Dealing with deadbeat customers
An insurance program from EDC offers protection against non-payment
March 1, 2001 by Canadian Plastics
Late or defaulted payments, which have always had a far greater impact on smaller plastics processors and moldmakers than their larger customers, are increasing with a tightening economy, especially in the automotive sector, reports Walt Hutchings, director of the automotive team, Export Development Corporation (EDC). Increasingly the onus is on small companies to find ways to reduce a risk that can paralyze a company’s cash flow and jeopardize its long-term solvency.
Andrew Douglas, director, Small Business Services, EDC, says a company exporting molds or plastic products to the U.S. or other foreign country has three basic options: it can ship and hope it gets paid; it can put money aside in anticipation of a late or bad payment; or it can look at financial risk management.
One financial risk tool available to both small- and larger-volume exporters is EDC’s Accounts Receivable Insurance program, says Douglas. “If an exporting company has an accounts receivable policy from the EDC and suffers a payment loss, it can make a claim with us and recover up to 90 percent of the value of the receivable,” he notes.
Exporters holding an EDC accounts receivable policy can make a claim immediately if a buyer goes out of business. Exporters are required to take certain steps to recover payments that are late; however a claim to recover the cost of part or most of the receivable can generally be made if the payment goes beyond four to six months.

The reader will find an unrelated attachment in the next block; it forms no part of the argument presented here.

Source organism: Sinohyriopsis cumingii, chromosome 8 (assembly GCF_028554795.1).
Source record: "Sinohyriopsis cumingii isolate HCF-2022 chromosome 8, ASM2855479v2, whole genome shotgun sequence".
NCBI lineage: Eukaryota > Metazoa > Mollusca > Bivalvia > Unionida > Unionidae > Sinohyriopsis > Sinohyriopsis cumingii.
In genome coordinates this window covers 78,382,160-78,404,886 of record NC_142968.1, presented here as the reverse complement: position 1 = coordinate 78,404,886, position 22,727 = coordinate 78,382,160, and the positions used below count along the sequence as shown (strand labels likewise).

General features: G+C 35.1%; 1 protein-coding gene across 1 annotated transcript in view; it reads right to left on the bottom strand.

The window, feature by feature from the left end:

Ed Bernard, president of Bernard Moulds in Oldcastle, ON, says one of the advantages of an EDC accounts receivable insurance policy is that, in addition to the insurance of payment it provides, it can be used as a bankable asset against a line of credit.
Bernard, who has been outspoken in his efforts to resolve the late-payment issue between moldmakers and automotive customers (CP Jan. ’00), estimates that less than half the moldmakers in the Windsor area carry EDC or similar risk coverage.
To obtain credit insurance, exporters pay EDC an annual fee of a few hundred dollars plus a monthly premium of one to two percent on the total value of exported items. The exact fee and premium depends on the insured volume, the commodity or product being exported, credit terms, export destination and buyer risk.
Says Bernard: “It (credit insurance) doesn’t cure the problem, but it cures the pain.”